By Betty Harris
Solar power in our minds used to mean large, heavy panels mounted on a roof or spread across a field. But the sun shines on us all and solar panel costs have dropped to the point that in NYC you can get a sandwich at a solar powered food cart, eat it at a solar powered bus stop while charging your cell phone with a solar powered jacket. But one thing we do not seem to think about is the fact that leaves are solar panels.
Leaves turn sunlight into carbon sugars that feed the plants, and the plant exchanges these sugars with fungi and soil animals in exchange for the minerals and nutrients that the plants need. It’s like a barter system.
This system works wonderfully and has for probably a few million years, but we humans have been messing up the works since the development of agriculture. Which, by the way, I’m convinced was a practice started by women. Think about it. You and your “tribe” are nomads, following the herds of wild animals. The men kill animals when they can, but it is not always possible since their weapons are primitive. So the women, while hauling a kid on one hip and trying to keep up with another 2 or so, walk around gathering fruits, roots, and seeds to keep the bellies fed while they wait for the men to drag some dead beast home. Imagine that you are the woman and a wild animal comes along that you have to avoid by running, etc., and your pouch of grain seeds gets dropped on the ground as you drag the kids and whatever else you are carrying to safety. You would remember this incident and where it happened.
You go back after the animal has given up and gone on to hunt smaller game. You find your grain pouch torn up by the beast and your seeds scattered. You gather as many as you can because you’ve already spent so much energy accumulating them. Sadly you move on to safety and leave a bunch of them on the ground.
Next season your tribe comes through the same area and there where your torn pouch lays is a mass of plants growing that look just like the wheat or grain that you had gathered. Then light comes on in your brain and you discuss it with all the other females of the tribe and an idea forms.
Well, that was a fun foray into the imagination – but back to the solar panels. Since leaves and plants have developed to produce carbon sugars from sunlight, water, etc., what happens if we get overly enthusiastic with trimming our plants and bushes? We prune and trim some things for proper purposes, like pruning an apple tree to keep limbs from crossing and rubbing which then allows disease to enter the tree. We sometimes prune things because we don’t like the “look” or shape. Some trim bushes to make them look like animals, etc. But what does this do to the plant itself?
Too much pruning can sap the plants strength and weaken it. Such as cutting off the tops of tulips after the blooms are spent and before the plant’s leaves have had enough time to store carbon sugars in the bulbs. Such as cutting off the tops of iris plants when they have finished blooming, which makes them look like odd green fans. Since those leaves are solar panels we are robbing them of the nutrients needed to survive and bloom more gloriously next year.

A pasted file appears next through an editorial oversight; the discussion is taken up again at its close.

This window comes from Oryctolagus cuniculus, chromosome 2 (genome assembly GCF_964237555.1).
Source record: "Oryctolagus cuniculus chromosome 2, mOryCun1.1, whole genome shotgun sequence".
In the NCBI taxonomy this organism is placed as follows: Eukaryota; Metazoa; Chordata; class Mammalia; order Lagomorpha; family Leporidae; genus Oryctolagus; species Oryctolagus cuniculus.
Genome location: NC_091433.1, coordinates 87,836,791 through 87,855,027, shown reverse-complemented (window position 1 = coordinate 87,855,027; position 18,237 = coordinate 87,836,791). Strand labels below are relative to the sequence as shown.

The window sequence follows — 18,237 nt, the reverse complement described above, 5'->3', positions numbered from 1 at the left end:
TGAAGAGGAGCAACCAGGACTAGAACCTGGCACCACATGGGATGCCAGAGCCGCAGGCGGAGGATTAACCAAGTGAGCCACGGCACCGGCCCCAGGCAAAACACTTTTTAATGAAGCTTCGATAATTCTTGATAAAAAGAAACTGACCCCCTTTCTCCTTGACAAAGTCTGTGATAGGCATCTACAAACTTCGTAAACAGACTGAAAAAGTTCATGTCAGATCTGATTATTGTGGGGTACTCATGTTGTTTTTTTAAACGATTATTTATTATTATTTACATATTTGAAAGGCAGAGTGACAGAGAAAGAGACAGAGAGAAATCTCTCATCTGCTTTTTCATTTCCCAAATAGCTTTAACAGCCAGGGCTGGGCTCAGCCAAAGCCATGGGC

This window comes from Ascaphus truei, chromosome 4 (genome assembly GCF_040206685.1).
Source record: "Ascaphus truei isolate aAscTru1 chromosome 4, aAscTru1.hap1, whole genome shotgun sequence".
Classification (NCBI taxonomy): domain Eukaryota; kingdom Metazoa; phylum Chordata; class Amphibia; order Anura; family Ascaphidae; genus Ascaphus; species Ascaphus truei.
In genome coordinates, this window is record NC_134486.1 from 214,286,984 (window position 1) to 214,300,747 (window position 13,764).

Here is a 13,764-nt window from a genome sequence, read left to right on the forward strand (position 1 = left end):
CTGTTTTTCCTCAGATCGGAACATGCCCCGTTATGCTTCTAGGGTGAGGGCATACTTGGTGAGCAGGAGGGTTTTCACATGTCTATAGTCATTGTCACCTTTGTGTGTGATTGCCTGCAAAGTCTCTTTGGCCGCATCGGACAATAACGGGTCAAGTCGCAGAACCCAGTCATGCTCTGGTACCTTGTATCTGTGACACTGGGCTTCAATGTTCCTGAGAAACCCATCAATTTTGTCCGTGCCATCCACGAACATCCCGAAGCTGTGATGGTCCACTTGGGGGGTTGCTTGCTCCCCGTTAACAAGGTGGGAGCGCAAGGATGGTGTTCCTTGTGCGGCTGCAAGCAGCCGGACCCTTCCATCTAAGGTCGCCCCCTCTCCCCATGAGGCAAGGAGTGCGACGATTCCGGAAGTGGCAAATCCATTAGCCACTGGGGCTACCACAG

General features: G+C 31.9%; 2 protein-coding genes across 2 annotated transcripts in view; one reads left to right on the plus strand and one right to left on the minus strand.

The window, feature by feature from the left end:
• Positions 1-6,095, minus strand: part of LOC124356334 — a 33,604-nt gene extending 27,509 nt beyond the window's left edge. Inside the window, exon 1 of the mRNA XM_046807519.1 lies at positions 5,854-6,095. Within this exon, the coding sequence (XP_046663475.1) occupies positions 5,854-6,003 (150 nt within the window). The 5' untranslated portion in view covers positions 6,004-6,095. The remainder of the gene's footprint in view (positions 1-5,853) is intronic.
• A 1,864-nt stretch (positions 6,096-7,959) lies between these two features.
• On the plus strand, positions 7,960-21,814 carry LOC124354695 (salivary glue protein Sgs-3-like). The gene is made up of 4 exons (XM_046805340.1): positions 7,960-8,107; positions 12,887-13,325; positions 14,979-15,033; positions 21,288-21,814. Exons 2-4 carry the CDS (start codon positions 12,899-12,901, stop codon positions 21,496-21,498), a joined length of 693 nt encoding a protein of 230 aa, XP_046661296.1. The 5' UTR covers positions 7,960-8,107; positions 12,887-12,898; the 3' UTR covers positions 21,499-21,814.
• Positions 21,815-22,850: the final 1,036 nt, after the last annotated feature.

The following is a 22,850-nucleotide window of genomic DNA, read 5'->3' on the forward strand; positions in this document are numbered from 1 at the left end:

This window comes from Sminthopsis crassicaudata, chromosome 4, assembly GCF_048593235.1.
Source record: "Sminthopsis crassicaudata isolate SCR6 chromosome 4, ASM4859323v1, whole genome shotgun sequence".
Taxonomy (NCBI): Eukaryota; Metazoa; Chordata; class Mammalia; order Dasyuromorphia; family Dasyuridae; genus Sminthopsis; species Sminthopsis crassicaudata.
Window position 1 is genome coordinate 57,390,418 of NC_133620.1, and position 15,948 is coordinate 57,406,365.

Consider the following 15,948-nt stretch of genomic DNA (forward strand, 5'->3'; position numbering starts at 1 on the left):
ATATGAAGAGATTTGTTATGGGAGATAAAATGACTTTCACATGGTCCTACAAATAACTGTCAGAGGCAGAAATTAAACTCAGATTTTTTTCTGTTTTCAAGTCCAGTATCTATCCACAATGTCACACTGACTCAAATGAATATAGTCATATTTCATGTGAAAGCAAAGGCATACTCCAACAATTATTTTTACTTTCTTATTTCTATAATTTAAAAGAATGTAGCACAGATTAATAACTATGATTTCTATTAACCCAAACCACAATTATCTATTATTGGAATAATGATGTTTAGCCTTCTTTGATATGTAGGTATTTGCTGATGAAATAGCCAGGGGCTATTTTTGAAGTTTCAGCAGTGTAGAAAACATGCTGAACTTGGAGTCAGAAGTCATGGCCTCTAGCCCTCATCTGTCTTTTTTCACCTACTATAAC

So let’s also assume that you do prune at the right time and just the right amount. If you bag that in plastic and give it to the trash man, then you are throwing away part of the plants that contain nutrients that nature intended to be recycled. So to save money and the environment, do what Eric Toensmeier calls “Chop and Drop”. By cutting up the branches and leaves into smaller pieces you can drop them at the base of the plant that grew them just as nature intends those solar panels to be used. First they feed the plant and then when they decompose and the worms eat them they feed the plant again.
Unfortunately for we humans, we’ve been taught that flower beds should be bare of “litter” and weeds and only covered with wood chips we buy in a bag at the garden shop. By so doing, we waste money and water since the soil dries out and we’re left with a piece of trash. Save the money, save the environment, save the planet. Keep the solar panels on plants unless there is a valid reason to cut them off. Mulch with the same solar panels around the base of the plants and keep the soil covered with mulch that doesn’t come in a plastic bag. Once you learn to do this, you’ll find you will have a lot of worms in your soil, in your flower beds, in your garden. And you won’t have to spend money on fertilizers. Those of us who see ourselves as stewards of this great planet know that fertilizer wasn’t intended to come in a plastic bag.
Appreciate those solar panels. Cutting them off would be like putting solar panels on your house and covering them with a tarp. We are wiser than that.